A rare beast, a circa 1960s 12 square metre sharpie with some of the original rig is for sale. I am not involved, but in the interests of helping preserve a little bit of Australian sailing and boat design history I would like to help find it a good home. The 12sq metre (heavyweight) Sharpie came to Australia for the 1956 Olympics. NZ first, Oz second. However the boat totally changed the approach to the design of Australian skiffs. Thought you might be interested to read my understanding of the design issues and influence. How the Sharpie name went from the USA to Europe and then to Australia – and how it changed our boats.
There are lots of tips for building and designing boats on the net. “Rules of thumb” are often quoted to help with the calculation of how much sail or how much keel or centreboard area or how big a mast is allowed to be and many other areas. Can a boat be stretched or shrunk or lengthened? But how correct are they? Are they the best guide?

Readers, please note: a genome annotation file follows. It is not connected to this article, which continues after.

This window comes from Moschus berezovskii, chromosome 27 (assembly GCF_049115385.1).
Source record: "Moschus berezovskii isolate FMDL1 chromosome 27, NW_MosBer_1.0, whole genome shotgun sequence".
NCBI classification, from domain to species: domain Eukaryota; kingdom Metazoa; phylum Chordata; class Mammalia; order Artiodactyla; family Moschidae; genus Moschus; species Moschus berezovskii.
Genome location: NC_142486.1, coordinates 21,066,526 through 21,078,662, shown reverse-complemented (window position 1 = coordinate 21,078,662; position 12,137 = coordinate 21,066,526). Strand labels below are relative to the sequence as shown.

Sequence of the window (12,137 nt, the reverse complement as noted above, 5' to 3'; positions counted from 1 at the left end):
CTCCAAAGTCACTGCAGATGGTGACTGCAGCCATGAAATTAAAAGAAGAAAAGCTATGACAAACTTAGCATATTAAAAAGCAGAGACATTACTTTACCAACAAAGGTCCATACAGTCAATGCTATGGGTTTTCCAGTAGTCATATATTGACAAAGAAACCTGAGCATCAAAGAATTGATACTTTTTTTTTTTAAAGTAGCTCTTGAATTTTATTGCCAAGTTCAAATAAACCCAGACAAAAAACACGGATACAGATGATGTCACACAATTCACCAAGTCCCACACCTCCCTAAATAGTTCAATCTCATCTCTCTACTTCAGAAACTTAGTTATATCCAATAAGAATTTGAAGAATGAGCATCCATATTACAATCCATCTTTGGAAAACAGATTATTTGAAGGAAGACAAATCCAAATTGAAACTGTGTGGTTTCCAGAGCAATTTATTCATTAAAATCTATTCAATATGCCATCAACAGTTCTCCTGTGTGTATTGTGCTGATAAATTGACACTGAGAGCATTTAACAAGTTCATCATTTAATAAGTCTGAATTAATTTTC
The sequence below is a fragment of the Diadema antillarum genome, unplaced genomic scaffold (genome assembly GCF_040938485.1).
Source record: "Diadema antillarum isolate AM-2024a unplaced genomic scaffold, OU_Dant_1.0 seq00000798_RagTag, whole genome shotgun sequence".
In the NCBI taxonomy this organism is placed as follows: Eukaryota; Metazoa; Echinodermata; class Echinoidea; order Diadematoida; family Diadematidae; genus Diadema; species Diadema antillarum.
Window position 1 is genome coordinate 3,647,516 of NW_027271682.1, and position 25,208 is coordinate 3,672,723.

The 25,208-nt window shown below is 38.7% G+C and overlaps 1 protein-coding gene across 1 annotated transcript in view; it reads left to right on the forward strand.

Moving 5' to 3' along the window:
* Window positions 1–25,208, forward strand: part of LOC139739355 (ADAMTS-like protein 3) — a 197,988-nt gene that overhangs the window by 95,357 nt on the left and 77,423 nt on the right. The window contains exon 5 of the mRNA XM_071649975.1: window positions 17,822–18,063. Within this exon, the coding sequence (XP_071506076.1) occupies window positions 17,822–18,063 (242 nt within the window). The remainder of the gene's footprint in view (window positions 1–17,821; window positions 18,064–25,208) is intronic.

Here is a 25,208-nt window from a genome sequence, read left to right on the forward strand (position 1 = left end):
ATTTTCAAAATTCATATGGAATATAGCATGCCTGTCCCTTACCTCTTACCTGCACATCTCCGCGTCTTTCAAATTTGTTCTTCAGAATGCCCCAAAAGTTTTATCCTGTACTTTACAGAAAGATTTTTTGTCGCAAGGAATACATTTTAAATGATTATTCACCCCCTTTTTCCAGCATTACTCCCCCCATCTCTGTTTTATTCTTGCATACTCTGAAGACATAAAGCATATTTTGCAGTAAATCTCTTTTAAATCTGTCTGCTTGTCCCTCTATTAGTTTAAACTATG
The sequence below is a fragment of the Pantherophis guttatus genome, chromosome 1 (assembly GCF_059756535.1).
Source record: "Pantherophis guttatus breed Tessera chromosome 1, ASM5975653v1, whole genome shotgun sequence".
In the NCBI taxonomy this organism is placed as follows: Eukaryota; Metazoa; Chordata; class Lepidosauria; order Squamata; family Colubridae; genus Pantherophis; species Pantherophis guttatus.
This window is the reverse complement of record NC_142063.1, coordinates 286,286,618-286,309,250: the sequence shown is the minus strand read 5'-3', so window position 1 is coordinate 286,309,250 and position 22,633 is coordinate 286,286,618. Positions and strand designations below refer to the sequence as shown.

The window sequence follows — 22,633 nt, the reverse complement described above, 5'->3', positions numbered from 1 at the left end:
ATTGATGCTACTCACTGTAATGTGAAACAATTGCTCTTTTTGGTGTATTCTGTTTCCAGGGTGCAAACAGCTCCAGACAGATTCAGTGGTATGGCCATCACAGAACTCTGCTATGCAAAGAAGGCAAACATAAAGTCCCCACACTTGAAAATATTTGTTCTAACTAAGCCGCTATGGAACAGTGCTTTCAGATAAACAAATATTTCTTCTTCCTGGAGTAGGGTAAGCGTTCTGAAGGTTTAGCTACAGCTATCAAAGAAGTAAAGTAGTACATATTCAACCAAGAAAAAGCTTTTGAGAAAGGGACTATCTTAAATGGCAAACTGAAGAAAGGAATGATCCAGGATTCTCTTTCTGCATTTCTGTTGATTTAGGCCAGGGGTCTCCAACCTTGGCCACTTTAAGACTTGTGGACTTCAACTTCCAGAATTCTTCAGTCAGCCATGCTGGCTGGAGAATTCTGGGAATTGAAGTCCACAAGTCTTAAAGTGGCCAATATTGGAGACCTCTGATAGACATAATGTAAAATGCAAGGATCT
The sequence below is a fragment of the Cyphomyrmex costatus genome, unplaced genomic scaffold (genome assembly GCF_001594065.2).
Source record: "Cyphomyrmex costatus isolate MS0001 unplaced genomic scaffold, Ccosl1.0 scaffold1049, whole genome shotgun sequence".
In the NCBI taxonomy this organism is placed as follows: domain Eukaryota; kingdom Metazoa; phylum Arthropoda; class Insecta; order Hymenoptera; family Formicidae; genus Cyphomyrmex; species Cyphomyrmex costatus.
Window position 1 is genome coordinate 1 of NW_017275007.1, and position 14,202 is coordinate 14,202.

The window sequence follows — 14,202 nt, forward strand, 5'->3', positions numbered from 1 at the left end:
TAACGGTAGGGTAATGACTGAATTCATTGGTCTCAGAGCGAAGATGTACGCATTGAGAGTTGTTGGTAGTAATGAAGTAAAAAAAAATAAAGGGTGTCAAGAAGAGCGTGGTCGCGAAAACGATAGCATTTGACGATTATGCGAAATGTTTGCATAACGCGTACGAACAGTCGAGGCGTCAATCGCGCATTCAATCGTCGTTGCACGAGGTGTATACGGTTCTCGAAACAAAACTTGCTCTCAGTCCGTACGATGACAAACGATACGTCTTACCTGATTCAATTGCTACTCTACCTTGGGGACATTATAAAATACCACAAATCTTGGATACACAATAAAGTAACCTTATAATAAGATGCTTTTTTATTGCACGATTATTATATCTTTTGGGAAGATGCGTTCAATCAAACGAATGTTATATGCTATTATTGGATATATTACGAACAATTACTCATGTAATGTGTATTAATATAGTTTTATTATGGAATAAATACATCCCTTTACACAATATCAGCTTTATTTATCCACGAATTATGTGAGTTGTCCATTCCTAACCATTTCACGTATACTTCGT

Cameras, digicams, video cameras are fun on boats, but it is hard to get good pics of yourselves sailing the boat or the boat doing its stuff nicely. John Goodman and Family built their Goat Island Skiff GIR and sailed it in the Texas 200 event as well as some solo river cruising. They used a camera boom to great advantage – to move the camera away from the boat. Another alternative is a wide angle lens which can produce dramatic effects for marine photography but the toom seems much more useful. It works well with the steadying of anti-shake electronics.